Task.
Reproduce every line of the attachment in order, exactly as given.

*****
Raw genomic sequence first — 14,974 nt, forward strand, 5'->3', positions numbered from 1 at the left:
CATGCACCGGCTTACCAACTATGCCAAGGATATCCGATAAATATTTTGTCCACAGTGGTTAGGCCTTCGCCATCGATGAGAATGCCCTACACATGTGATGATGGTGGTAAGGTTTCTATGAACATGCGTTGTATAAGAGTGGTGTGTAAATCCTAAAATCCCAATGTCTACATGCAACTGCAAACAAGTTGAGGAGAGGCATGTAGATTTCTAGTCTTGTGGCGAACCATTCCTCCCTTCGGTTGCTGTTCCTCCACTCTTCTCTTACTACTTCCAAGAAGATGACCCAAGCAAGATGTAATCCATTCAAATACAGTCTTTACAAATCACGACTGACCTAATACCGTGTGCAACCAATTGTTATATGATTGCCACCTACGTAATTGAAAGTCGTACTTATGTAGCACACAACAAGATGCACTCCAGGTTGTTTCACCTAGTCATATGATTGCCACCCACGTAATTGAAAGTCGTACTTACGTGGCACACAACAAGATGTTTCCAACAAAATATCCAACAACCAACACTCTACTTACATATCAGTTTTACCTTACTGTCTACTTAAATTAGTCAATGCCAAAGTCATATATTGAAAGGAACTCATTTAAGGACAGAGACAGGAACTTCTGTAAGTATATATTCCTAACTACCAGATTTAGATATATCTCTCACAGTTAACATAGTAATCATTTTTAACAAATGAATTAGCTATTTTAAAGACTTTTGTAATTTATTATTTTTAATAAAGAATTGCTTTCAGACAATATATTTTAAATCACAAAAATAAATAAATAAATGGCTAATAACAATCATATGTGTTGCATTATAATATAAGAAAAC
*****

Raw genomic sequence first — 14,974 nt, forward strand, 5'->3', positions numbered from 1 at the left:
CATGCACCGGCTTACCAACTATGCCAAGGATATCCGATAAATATTTTGTCCACAGTGGTTAGGCCTTCGCCATCGATGAGAATGCCCTACACATGTGATGATGGTGGTAAGGTTTCTATGAACATGCGTTGTATAAGAGTGGTGTGTAAATCCTAAAATCCCAATGTCTACATGCAACTGCAAACAAGTTGAGGAGAGGCATGTAGATTTCTAGTCTTGTGGCGAACCATTCCTCCCTTCGGTTGCTGTTCCTCCACTCTTCTCTTACTACTTCCAAGAAGATGACCCAAGCAAGATGTAATCCATTCAAATACAGTCTTTACAAATCACGACTGACCTAATACCGTGTGCAACCAATTGTTATATGATTGCCACCTACGTAATTGAAAGTCGTACTTATGTAGCACACAACAAGATGCACTCCAGGTTGTTTCACCTAGTCATATGATTGCCACCCACGTAATTGAAAGTCGTACTTACGTGGCACACAACAAGATGTTTCCAACAAAATATCCAACAACCAACACTCTACTTACATATCAGTTTTACCTTACTGTCTACTTAAATTAGTCAATGCCAAAGTCATATATTGAAAGGAACTCATTTAAGGACAGAGACAGGAACTTCTGTAAGTATATATTCCTAACTACCAGATTTAGATATATCTCTCACAGTTAACATAGTAATCATTTTTAACAAATGAATTAGCTATTTTAAAGACTTTTGTAATTTATTATTTTTAATAAAGAATTGCTTTCAGACAATATATTTTAAATCACAAAAATAAATAAATAAATGGCTAATAACAATCATATGTGTTGCATTATAATATAAGAAAAC